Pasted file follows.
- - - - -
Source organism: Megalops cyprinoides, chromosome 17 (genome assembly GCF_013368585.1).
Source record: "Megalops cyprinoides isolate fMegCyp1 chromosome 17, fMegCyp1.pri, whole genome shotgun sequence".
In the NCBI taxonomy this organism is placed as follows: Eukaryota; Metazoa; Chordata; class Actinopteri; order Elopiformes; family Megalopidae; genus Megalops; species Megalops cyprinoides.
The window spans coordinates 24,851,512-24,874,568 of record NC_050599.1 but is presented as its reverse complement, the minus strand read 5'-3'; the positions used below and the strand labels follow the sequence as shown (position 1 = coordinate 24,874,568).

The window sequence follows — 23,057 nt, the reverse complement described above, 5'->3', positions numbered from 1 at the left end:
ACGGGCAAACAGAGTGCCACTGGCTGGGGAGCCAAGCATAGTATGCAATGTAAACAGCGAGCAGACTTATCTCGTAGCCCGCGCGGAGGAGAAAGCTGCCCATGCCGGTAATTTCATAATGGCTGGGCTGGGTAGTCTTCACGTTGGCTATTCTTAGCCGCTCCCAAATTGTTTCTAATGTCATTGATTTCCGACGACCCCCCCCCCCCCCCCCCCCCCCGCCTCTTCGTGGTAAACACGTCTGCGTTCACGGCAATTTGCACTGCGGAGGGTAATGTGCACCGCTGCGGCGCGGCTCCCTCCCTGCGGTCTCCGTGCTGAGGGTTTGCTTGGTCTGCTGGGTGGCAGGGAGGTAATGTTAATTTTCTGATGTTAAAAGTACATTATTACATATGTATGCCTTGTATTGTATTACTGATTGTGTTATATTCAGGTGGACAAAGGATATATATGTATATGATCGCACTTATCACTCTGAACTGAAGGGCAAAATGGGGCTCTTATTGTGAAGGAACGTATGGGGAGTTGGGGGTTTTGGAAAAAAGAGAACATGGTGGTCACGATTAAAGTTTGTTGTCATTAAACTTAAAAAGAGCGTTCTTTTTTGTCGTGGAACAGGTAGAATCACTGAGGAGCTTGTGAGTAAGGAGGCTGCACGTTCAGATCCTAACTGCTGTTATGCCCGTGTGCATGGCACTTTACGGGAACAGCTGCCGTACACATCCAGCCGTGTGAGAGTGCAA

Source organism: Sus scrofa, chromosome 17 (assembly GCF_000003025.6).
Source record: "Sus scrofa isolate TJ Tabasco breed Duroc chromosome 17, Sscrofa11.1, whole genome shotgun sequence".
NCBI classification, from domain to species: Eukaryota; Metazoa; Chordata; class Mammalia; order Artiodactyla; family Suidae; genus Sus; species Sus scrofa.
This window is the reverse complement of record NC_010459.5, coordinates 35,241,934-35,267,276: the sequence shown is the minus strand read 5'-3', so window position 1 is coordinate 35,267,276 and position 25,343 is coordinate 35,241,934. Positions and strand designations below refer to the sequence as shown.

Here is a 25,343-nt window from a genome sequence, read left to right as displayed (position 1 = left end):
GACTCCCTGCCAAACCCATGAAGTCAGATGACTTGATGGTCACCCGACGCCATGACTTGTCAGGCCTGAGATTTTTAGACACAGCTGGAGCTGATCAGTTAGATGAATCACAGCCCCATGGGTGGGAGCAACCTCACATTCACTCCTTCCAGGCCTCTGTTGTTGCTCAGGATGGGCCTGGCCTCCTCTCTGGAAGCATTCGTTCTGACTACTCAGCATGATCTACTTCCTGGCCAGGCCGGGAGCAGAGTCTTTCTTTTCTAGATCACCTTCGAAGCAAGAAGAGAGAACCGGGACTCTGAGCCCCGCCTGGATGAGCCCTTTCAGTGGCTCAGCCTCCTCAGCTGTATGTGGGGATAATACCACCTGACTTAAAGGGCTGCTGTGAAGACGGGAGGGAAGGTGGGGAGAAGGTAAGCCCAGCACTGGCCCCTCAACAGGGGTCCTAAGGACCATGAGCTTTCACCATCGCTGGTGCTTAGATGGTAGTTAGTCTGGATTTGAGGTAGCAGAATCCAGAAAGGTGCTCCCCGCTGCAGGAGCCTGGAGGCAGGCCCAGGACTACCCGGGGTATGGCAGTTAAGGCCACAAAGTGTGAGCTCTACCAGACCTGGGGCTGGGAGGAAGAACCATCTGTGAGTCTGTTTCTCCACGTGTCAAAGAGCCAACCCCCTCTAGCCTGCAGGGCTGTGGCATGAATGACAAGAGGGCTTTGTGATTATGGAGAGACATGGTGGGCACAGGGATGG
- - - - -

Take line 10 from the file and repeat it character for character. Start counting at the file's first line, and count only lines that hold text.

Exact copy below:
This window is the reverse complement of record NC_010459.5, coordinates 35,241,934-35,267,276: the sequence shown is the minus strand read 5'-3', so window position 1 is coordinate 35,267,276 and position 25,343 is coordinate 35,241,934. Positions and strand designations below refer to the sequence as shown.